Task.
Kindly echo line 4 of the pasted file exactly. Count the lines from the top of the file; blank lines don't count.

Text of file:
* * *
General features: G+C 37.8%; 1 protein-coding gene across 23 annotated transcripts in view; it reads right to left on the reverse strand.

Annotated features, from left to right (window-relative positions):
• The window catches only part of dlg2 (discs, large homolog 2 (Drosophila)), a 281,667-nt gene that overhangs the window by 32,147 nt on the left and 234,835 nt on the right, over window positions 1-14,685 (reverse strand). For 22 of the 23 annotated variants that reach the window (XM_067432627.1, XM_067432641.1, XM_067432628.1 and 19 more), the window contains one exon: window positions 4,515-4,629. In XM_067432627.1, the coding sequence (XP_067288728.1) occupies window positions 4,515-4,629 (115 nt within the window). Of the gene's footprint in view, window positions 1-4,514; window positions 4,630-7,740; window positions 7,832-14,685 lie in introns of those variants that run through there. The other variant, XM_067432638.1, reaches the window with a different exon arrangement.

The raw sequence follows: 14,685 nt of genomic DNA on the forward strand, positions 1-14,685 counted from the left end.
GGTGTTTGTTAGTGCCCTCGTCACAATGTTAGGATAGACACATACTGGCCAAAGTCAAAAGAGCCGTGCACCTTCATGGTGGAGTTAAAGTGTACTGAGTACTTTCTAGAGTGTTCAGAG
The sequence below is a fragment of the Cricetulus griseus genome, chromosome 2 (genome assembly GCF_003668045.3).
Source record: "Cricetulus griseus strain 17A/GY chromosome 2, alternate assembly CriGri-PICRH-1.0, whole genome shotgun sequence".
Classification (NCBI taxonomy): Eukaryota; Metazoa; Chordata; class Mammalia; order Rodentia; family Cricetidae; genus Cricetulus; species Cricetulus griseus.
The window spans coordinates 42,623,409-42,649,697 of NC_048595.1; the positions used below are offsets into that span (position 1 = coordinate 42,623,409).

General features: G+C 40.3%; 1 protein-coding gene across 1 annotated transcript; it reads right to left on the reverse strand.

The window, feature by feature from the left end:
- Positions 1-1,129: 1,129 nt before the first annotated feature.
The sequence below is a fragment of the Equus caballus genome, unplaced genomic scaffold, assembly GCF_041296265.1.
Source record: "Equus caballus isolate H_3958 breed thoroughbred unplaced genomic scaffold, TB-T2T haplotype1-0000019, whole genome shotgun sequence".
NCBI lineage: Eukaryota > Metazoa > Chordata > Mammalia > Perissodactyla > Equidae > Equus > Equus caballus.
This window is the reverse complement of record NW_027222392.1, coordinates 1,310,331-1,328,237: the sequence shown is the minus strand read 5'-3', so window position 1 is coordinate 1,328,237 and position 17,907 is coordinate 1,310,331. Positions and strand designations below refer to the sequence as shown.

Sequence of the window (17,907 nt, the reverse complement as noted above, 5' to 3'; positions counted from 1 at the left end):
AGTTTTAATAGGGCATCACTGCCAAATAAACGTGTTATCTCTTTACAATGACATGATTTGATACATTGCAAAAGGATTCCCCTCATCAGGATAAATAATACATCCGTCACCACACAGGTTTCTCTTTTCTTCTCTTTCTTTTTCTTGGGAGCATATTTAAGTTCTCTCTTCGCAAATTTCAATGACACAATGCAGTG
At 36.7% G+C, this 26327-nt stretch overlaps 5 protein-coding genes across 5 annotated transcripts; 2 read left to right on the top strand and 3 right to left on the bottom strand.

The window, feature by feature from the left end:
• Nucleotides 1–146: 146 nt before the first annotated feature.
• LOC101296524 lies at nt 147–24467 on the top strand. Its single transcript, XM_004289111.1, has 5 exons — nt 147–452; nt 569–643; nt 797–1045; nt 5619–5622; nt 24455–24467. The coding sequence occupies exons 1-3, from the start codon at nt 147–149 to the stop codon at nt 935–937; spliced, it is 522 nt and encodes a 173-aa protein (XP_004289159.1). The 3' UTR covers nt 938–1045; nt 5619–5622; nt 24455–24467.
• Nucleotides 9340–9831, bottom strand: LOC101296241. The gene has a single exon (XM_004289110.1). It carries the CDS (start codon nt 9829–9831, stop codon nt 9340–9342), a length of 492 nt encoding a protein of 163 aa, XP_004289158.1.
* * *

The raw sequence follows: 14,685 nt of genomic DNA on the forward strand, positions 1-14,685 counted from the left end.